Edwards v. Kane, No. 3:2005cv02323 - Document 27 (N.D. Cal. 2008)

Court Description: ORDER DENYING HABEAS PETITION. Signed by Judge William Alsup on 9/24/08. (Attachments: # 1 Certificate of Service)(dt, COURT STAFF) (Filed on 9/25/2008)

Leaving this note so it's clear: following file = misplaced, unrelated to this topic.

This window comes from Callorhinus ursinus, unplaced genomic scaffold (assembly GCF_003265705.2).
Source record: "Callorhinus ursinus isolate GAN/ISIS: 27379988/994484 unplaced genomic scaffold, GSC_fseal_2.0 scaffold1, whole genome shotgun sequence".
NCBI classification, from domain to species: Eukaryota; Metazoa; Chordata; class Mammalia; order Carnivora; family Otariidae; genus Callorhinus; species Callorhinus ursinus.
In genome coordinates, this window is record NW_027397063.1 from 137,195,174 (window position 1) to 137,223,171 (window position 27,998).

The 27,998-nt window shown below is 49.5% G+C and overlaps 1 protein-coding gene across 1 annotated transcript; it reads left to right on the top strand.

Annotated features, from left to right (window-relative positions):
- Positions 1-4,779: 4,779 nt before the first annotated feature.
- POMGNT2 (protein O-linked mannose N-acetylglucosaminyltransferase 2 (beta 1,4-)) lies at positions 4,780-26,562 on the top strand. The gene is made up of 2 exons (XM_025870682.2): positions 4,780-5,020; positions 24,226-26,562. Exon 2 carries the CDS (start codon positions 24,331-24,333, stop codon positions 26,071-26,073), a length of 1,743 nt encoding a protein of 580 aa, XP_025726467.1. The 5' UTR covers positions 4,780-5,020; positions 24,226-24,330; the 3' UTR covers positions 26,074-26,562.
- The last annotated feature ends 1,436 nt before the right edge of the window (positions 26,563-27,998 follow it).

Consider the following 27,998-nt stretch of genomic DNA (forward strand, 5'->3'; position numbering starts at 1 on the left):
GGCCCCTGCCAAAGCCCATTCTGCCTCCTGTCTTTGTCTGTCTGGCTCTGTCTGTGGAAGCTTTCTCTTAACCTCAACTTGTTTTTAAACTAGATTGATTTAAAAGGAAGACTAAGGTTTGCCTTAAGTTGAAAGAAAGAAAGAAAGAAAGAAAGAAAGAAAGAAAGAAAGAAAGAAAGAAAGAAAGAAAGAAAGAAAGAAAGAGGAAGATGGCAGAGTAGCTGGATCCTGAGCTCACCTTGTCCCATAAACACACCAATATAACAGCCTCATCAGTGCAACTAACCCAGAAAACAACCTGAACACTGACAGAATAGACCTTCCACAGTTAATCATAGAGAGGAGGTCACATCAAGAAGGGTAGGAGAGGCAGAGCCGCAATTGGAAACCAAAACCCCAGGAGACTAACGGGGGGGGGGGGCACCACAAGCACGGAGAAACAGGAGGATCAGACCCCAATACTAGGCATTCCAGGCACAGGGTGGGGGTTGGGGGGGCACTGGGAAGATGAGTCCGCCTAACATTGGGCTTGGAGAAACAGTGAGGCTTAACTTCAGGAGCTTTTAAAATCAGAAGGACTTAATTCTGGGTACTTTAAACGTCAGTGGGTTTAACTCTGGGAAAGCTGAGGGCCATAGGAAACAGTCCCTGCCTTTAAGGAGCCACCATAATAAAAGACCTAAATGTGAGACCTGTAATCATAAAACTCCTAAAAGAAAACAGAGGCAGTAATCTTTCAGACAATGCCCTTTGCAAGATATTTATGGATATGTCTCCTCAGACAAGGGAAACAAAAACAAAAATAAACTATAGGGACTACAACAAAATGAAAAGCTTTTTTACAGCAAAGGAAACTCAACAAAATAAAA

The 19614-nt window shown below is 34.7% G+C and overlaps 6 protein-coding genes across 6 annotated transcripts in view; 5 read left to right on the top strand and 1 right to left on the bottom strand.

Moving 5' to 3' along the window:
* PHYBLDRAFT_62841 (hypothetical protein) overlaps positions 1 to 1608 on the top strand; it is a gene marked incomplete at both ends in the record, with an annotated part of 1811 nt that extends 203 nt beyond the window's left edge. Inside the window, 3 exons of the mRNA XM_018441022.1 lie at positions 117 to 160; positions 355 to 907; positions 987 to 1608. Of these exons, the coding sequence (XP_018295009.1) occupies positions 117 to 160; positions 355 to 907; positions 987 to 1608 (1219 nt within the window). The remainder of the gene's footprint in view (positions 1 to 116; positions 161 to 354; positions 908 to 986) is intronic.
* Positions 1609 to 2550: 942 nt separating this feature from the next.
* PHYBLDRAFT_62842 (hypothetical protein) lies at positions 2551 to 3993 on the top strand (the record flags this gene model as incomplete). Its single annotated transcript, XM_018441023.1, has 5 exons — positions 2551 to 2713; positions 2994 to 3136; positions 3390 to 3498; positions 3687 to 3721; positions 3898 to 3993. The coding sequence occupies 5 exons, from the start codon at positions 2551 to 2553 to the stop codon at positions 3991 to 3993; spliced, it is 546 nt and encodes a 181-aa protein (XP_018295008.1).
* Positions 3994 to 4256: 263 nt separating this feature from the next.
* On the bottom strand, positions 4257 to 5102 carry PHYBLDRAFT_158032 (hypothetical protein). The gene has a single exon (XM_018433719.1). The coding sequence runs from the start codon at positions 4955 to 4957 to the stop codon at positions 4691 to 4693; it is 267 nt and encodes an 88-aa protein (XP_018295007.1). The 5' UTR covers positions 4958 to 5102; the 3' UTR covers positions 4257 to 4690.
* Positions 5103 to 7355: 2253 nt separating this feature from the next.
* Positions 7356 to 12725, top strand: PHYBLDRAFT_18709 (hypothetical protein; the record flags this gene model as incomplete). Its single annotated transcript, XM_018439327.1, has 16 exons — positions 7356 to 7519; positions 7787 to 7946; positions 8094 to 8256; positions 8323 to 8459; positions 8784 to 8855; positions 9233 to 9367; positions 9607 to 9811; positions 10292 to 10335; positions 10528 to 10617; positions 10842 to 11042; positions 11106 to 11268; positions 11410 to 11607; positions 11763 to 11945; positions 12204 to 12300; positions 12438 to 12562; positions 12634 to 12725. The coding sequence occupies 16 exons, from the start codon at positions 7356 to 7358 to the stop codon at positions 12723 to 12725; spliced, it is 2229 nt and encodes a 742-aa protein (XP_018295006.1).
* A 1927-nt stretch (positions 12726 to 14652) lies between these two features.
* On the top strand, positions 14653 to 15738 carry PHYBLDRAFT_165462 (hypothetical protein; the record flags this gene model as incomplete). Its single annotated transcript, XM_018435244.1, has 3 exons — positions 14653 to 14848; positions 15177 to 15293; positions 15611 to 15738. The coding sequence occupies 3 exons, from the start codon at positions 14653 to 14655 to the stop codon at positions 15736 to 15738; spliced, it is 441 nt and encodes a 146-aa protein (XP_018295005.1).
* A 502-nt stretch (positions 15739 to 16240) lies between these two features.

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Edwards v. Kane Doc. 27 1 2 3 4 5 6 IN THE UNITED STATES DISTRICT COURT 7 FOR THE NORTHERN DISTRICT OF CALIFORNIA 8 9 Petitioner, 12 13 No. C 05-2323 WHA (PR) CORNELIUS EDWARDS, 11 For the Northern District of California United States District Court 10 ORDER DENYING HABEAS PETITION vs. ANTHONY P. KANE, Warden, 14 Respondent. / 15 16 17 This is a habeas corpus case filed by a state prisoner pursuant to 28 U.S.C. 2254. The petition is directed to a denial of parole by the governor. 18 The court ordered respondent to show cause why the writ should not be granted. 19 Respondent has filed an answer and a memorandum of points and authorities in support of it, 20 and has lodged exhibits with the court. Petitioner has responded with a traverse. For the 21 reasons set forth below, the petition is DENIED. BACKGROUND 22 Petitioner was convicted of second degree murder in 1987. He received a sentence of 23 24 fifteen years to life in prison. In 2003 the Board of Prison Terms determined that he was 25 suitable for parole and gave him a parole date, but the governor reversed that determination. He 26 exhausted the sole claim remaining in the case by way of state habeas petitions. 27 /// 28 /// Dockets.Justia.com 1 2 DISCUSSION I. A district court may not grant a petition challenging a state conviction or sentence on the For the Northern District of California 3 United States District Court STANDARD OF REVIEW 4 basis of a claim that was reviewed on the merits in state court unless the state court's 5 adjudication of the claim: "(1) resulted in a decision that was contrary to, or involved an 6 unreasonable application of, clearly established Federal law, as determined by the Supreme 7 Court of the United States; or (2) resulted in a decision that was based on an unreasonable 8 determination of the facts in light of the evidence presented in the State court proceeding." 28 9 U.S.C. § 2254(d). The first prong applies both to questions of law and to mixed questions of 10 law and fact, Williams (Terry) v. Taylor, 529 U.S. 362, 407-09 (2000), while the second prong 11 applies to decisions based on factual determinations, Miller-El v. Cockrell, 537 U.S. 322, 340 12 (2003). 13 A state court decision is “contrary to” Supreme Court authority, that is, falls under the 14 first clause of § 2254(d)(1), only if “the state court arrives at a conclusion opposite to that 15 reached by [the Supreme] Court on a question of law or if the state court decides a case 16 differently than [the Supreme] Court has on a set of materially indistinguishable facts.” 17 Williams (Terry), 529 U.S. at 412-13. A state court decision is an “unreasonable application of” 18 Supreme Court authority, falls under the second clause of § 2254(d)(1), if it correctly identifies 19 the governing legal principle from the Supreme Court’s decisions but “unreasonably applies 20 that principle to the facts of the prisoner’s case.” Id. at 413. The federal court on habeas 21 review may not issue the writ “simply because that court concludes in its independent judgment 22 that the relevant state-court decision applied clearly established federal law erroneously or 23 incorrectly.” Id. at 411. Rather, the application must be “objectively unreasonable” to support 24 granting the writ. See id. at 409. 25 “Factual determinations by state courts are presumed correct absent clear and 26 convincing evidence to the contrary.” Miller-El, 537 U.S. at 340. This presumption is not 27 altered by the fact that the finding was made by a state court of appeals, rather than by a state 28 trial court. Sumner v. Mata, 449 U.S. 539, 546-47 (1981); Bragg v. Galaza, 242 F.3d 1082, 2 1 1087 (9th Cir.), amended, 253 F.3d 1150 (9th Cir. 2001). A petitioner must present clear and 2 convincing evidence to overcome § 2254(e)(1)'s presumption of correctness; conclusory 3 assertions will not do. Id. For the Northern District of California United States District Court 4 Under 28 U.S.C. § 2254(d)(2), a state court decision “based on a factual determination 5 will not be overturned on factual grounds unless objectively unreasonable in light of the 6 evidence presented in the state-court proceeding.” Miller-El, 537 U.S. at 340; see also Torres 7 v. Prunty, 223 F.3d 1103, 1107 (9th Cir. 2000). 8 When there is no reasoned opinion from the highest state court to consider the 9 petitioner’s claims, the court looks to the last reasoned opinion. See Ylst v. Nunnemaker, 501 10 U.S. 797, 801-06 (1991); Shackleford v. Hubbard, 234 F.3d 1072, 1079, n. 2 (9th Cir.2000). 11 II. 12 ISSUES PRESENTED Petitioner contends that the governor violated his due process rights in finding him 13 unsuitable for parole based on facts that are more than ten years old. In his answer respondent 14 contends, among other things, that California prisoners have no liberty interest in parole and 15 that if they do, the only due process protections available are a right to be heard and a right to 16 be informed of the basis for the denial – that is, respondent contends there is no due process 17 right to have the result supported by sufficient evidence. Because these contentions go to 18 whether petitioner has any due process rights at all in connection with parole, and if he does, 19 what those rights are, they will addressed first. 20 21 22 23 A. Respondent’s Contentions 1. Liberty Interest The Fourteenth Amendment provides that no state may “deprive any person of life, liberty, or property, without due process of law.” U.S. Const., amend. XIV, § 1. 24 In Greenholtz v. Inmates of the Nebraska Penal and Correctional Complex, 442 U.S. 1 25 (1979), the Supreme Court found that the inmates had a liberty interest in discretionary parole 26 that was protected by the Due Process Clause. The right was created by the “expectancy of 27 release provided in [the Nebraska parole statute.]” That statute provided that the parole board 28 “shall order” release of eligible inmates unless that release would have certain negative impacts. 3 1 Id. at 11–12. The Supreme Court returned to the issue in Board of Pardons v. Allen, 482 U.S. 2 369 (1987). There it held that a similar liberty interest was created even though the parole 3 board had great discretion. Id. at 381. For parole decisions, this mode of analysis survived the 4 Supreme Court’s later rejection of it for prison disciplinary decisions in Sandin v. Conner, 515 5 U.S. 472 (1995). Biggs v. Terhune, 334 F.3d 910, 914 (9th Cir. 2003) (Sandin “does not affect 6 the creation of liberty interests in parole under Greenholtz and Allen.”). For the Northern District of California United States District Court 7 While there is "no constitutional or inherent right of a convicted person to be 8 conditionally released before the expiration of a valid sentence," Greenholtz v. Inmates of 9 Nebraska Penal & Corr. Complex, 442 U.S. 1, 7 (1979), a state's statutory parole scheme, if it 10 uses mandatory language, may create a presumption that parole release will be granted when or 11 unless certain designated findings are made, and thereby give rise to a constitutionally protected 12 liberty interest, see Board of Pardons v. Allen, 482 U.S. 369, 376-78 (1987) (Montana parole 13 statute providing that board "shall" release prisoner, subject to certain restrictions, creates due 14 process liberty interest in release on parole); Greenholtz, 442 U.S. at 11-12 (Nebraska parole 15 statute providing that board "shall" release prisoner, subject to certain restrictions, creates due 16 process liberty interest in release on parole). In such a case, a prisoner has liberty interest in 17 parole that cannot be denied without adequate procedural due process protections. See Allen, 18 482 U.S. at 373-81; Greenholtz, 442 U.S. at 11-16. 19 Respondent contends that California law does not create a liberty interest in parole. But 20 California’s parole scheme uses mandatory language and is similar to the schemes in Allen and 21 Greenholtz which the Supreme Court held gave rise to a protected liberty interest in release on 22 parole. In California, the panel or board "shall set a release date unless it determines that the 23 gravity of the current convicted offense or offenses, or the timing and gravity of current or past 24 convicted offense or offenses, is such that consideration of the public safety requires a more 25 lengthy period of incarceration for this individual, and that a parole date, therefore, cannot be 26 fixed at this meeting." Cal. Penal Code § 3041(b). Under the clearly established framework of 27 Allen and Greenholtz, “California’s parole scheme gives rise to a cognizable liberty interest in 28 release on parole.” McQuillion v. Duncan, 306 F.3d 895, 902 (9th Cir. 2002). The scheme 4 1 requires that parole release be granted unless the statutorily defined determination (that 2 considerations of public safety forbid it) is made. Ibid.; Biggs v. Terhune, 334 F.3d 910, 915-16 3 (9th Cir. 2003) (finding initial refusal to set parole date for prisoner with fifteen-to-life sentence 4 implicated prisoner’s liberty interest). In sum, the structure of California's parole scheme -- 5 with its mandatory language and substantive predicates – gives rise to a federally protected 6 liberty interest in parole such that an inmate has a federal right to due process in parole 7 proceedings. See Sass v. California Bd. of Prison Terms, 461 F.3d 1127-28 (2006). 8 9 For the Northern District of California United States District Court 10 Respondent’s argument as to liberty interest is without merit. 2. Due-Process Protections Respondent contends that even if California prisoners do have a liberty interest in 11 parole, the due process protections to which they are entitled by clearly-established Supreme 12 Court authority are limited to an opportunity to be heard and a statement of reasons for denial. 13 That is, he contends there is no due process right to have the decision supported by “some 14 evidence.” This position, however, has been rejected by the Ninth Circuit, which has held that 15 the Supreme Court has clearly established that a parole board’s decision deprives a prisoner of 16 due process if the board’s decision is not supported by "some evidence in the record", or is 17 "otherwise arbitrary." Irons v. Carey, 505 F.3d 846, 851 (9th Cir. 2007) (applying "some 18 evidence" standard used for disciplinary hearings as outlined in Superintendent v. Hill, 472 U.S. 19 445-455 (1985)); McQuillion, 306 F.3d at 904 (same). The evidence underlying the Board’s 20 decision must also have "some indicia of reliability." McQuillion, 306 F.3d at 904; Biggs, 334 21 F.3d at 915. The some evidence standard identified in Hill is clearly established federal law in 22 the parole context for purposes of § 2254(d). See Sass, 461 F.3d at 1128-1129. 23 California law adds a layer of review by giving the governor the power to review the 24 parole board's decision and to affirm, modify or reverse the decision, but only on the basis of 25 the same factors the parole authority is required to consider. Cal. Penal Code § 3041.2; Cal. 26 Const. art. V, § 8(b). The California Supreme Court has determined, as a matter of state law, 27 that the governor's decision must also satisfy the "some evidence" standard. In re Rosenkrantz, 28 29 Cal. 4th 616, 676-77 (Cal. 2002). Because the governor's review is an extension of the 5 1 parole consideration process and the parole decision does not become final until such review 2 has occurred (or the time for it has passed), and in the absence of any argument from respondent 3 distinguishing the governor’s decision from that of the Board for purposes of the “some 4 evidence” standard, the court concludes that due process requires that a denial of parole, 5 whether by the Board or the governor, be supported by at least “some evidence.” 6 B. 7 As ground for federal habeas relief, petitioner contends that his due process rights were For the Northern District of California United States District Court 8 Petitioner’s Claim violated when the governor denied parole without “some evidence” to support the denial. 9 Ascertaining whether the some evidence standard is met "does not require examination 10 of the entire record, independent assessment of the credibility of witnesses, or weighing of the 11 evidence. Instead, the relevant question is whether there is any evidence in the record that 12 could support the conclusion reached by the disciplinary board." Hill, 472 U.S. at 455; Sass, 13 461 F.3d at 1128. The some evidence standard is minimal, and assures that "the record is not so 14 devoid of evidence that the findings of the disciplinary board were without support or otherwise 15 arbitrary." Sass, 461 F.3d at 1129 (quoting Hill, 472 U.S. at 457). 16 In several recent cases the Ninth Circuit has discussed whether the “some evidence” 17 standard can be satisfied by evidence of the nature of the commitment offense and prior 18 offenses. In Biggs, the court explained that the some evidence standard may be considered in 19 light of the Board’s decisions over time. Biggs, 334 F.3d at 916-917. The court reasoned that 20 "[t]he Parole Board’s decision is one of ‘equity’ and requires a careful balancing and 21 assessment of the factors considered . . . A continued reliance in the future on an unchanging 22 factor, the circumstance of the offense and conduct prior to imprisonment, runs contrary to the 23 rehabilitative goals espoused by the prison system and could result in a due process violation." 24 Id. Although the Biggs court upheld the initial denial of a parole release date based solely on 25 the nature of the crime and the prisoner’s conduct before incarceration, the court cautioned that 26 "[o]ver time, however, should Biggs continue to demonstrate exemplary behavior and evidence 27 of rehabilitation, denying him a parole date simply because of the nature of his offense would 28 raise serious questions involving his liberty interest." Id. at 916. 6 For the Northern District of California United States District Court 1 The Sass court criticized the decision in Biggs: "Under AEDPA it is not our function to 2 speculate about how future parole hearings could proceed." Sass, 461 F.3d at 1129. Sass 3 determined that it is not a due process violation per se if the Board determines parole suitability 4 based solely on the unchanging factors of the commitment offense and prior offenses. Id. 5 (prisoner’s commitment offenses in combination with prior offenses amounted to some 6 evidence to support the Board’s denial of parole). However, Sass does not dispute the argument 7 in Biggs that, over time, a commitment offense may be less probative of a prisoner’s current 8 threat to the public safety. 9 In Irons the Ninth Circuit emphasized the continuing vitality of Biggs, but concluded 10 that relief for Irons was precluded by Sass. See Irons, 505 F.3d at 852-54. The Ninth Circuit 11 explained that all of the cases in which it previously held that denying parole based solely on 12 the commitment offense comported with due process were ones in which the prisoner had not 13 yet served the minimum years required by the sentence. Id.. Also, noting that the parole board 14 in Sass and Irons appeared to give little or no weight to evidence of the prisoner’s 15 rehabilitation, the Ninth Circuit stressed its hope that "the Board will come to recognize that in 16 some cases, indefinite detention based solely on an inmate’s commitment offense, regardless of 17 the extent of his rehabilitation, will at some point violate due process, given the liberty interest 18 in parole that flows from relevant California statutes." Id. (citing Biggs, 334 F.3d at 917). Even 19 so, the Ninth Circuit has not set a standard as to when a complete reliance on unchanging 20 circumstances would amount to a due process violation. 21 22 23 24 25 26 27 28 As to the offense itself, the governor relied on the facts recited by the court of appeal on direct review, which follow: [D]uring the evening on February 1, 1987, Wardell Jackson was at the home of his friend, Carline Baines. Twice during that evening, Darryl Bradley visited. On the first occasion, he had a pistol in his hand and was with Ronald Hosey. Approximately 25 to 30 minutes after Bradley first left, appellant arrived. “Somebody told [appellant] something to [the] effect” that Bradley had been by earlier looking for him. Appellant, Jackson and others present at Baines’ house sat in the kitchen talking and smoking cocaine. Appellant got up quite af few times and looked out a window. Appellant stated that if Bradley came back, appellant may have “to take him.” Later that evening, Bradley and Hosey returned to Baines’ house. [f/n 1. When Bradley and Hosey returned, Jackson did not see a gun.] When Bradley 7 1 and Hosey entered the kitchen, Bradley and appellant began to shout. Jackson saw appellant move his hand to his belt where his gun was located. Bradley called appellant a punk. Bradley and appellant were within a couple of feet of each other and Bradley was advancing upon appellant. [f/n 2. Jackson testified that he could not remember for sure that he told Detective Bernardo Lovato that he saw Bradley advancing on appellant.] Less than two seconds after Jackson saw appellant reach for his gun, Jackson turned to leave and heard a gunshot. Bradley died as a result of a gunshot would to the head fired at a maximum of 12 inches from the point of entry. 2 3 4 5 6 (Ans., Exh. 11 (opinion of court of appeal) at 3.) For the Northern District of California United States District Court 7 The governor’s reversal of the Board’s grant of parole was based on the heinous nature 8 of the offense, petitioner’s lengthy criminal record prior to the offense, his prison disciplinary 9 violations prior to 1996, and the weakness of his parole plans (Exh. 4 at 1-2). As to the 10 disciplinary reports, the governor noted that “[e]ven a life sentence for murder did not help Mr. 11 Bradley [sic1] control his behavior as demonstrated by the five prison disciplinary rule 12 violations he received.” (Id. at 2). As to parole plans, the governor said: “Mr. Edwards has 13 shaky parole plans that need development including either an offer of employment or a firm 14 plan. Mr. Edwards states that he wants to be an entrepreneur, but he must have a job first. It is 15 clear from his discussion of his drug dealing that he considered himself a businessman at the 16 time of the offense. I have grave concern that with a family to care for and no job, Mr. 17 Edwards will slip back into the only business he knows.” (Ibid.) In his summary, the governor 18 said: “Mr. Edwards is unquestionably an intelligent and ambitious man who has made 19 significant strides in leaving behind a life of crime. He committed a heinous crime, however, 20 which followed years of unremitting criminal behavior. More years of misconduct followed in 21 prison. Mr. Edwards needs more time to prove he can maintain his gains and more definite 22 parole plans before he can safely be released.” (Ibid.) 23 It is now established under California law that the task of the Board of Parole Hearings 24 and the governor is to determine whether the prisoner would be a danger to society if he or she 25 were paroled. See In. re Lawrence, 44 Cal. 4th 1181 (2008). The constitutional “some 26 evidence” requirement therefore is that there be some evidence that the prisoner would be such 27 28 1 This is a typographical error. Bradley was the victim. 8 1 a danger, not that there be some evidence of one or more of the factors that the regulations list 2 as factors to be considered in deciding whether to grant parole. Id. at 1205-06. For the Northern District of California United States District Court 3 Although petitioner disagrees strongly with the governor’s characterization of some of 4 these facts, for the most part he does not dispute the facts themselves. For instance, there is no 5 doubt he did lack a job offer, although he contends correctly that he was very successful in 6 vocational training and that he should be able to earn a living (Exh. 3 at 40-41, 65-66). It also is 7 undisputed that he had serious disciplinary violations after coming to prison, the last being in 8 1996 (id. at 40). Combined with the violent nature of the offense and the undoubted criminal 9 life-style petitioner led at the time of the offense, this supports the governor’s position that 10 petitioner had not turned over a new leaf prior to 1996. The governor’s decision here was in 11 2003, however, so petitioner had been well-behaved for seven years at the time of the decision. 12 Whether this was long enough that it no longer suggests petitioner is a threat to society is 13 quintessentially a matter of discretion, subject only to the constitutional “some evidence” 14 requirement. This is a very close case, but although the disciplinary offenses were old enough 15 that they were of marginal value, the Court cannot say that the state courts were unreasonable in 16 deciding that “some evidence” supported the governor’s decision, given the commitment 17 offense and the violent drug-dealer life-style that gave rise to it, the disciplinary violations, and 18 the lack of a firm job offer.2 The petition will be denied. 19 CONCLUSION 20 The petition for a writ of habeas corpus is DENIED. The clerk shall close the file. 21 IT IS SO ORDERED. 22 Dated: September 24 , 2008. 23 WILLIAM ALSUP UNITED STATES DISTRICT JUDGE 24 25 26 G:\PRO-SE\WHA\HC.05\EDWARDS323.RUL.wpd 27 Petitioner has pending in this court a habeas petition directed to another reversal of the parole board by the governor, this one in 2007. 2 28 9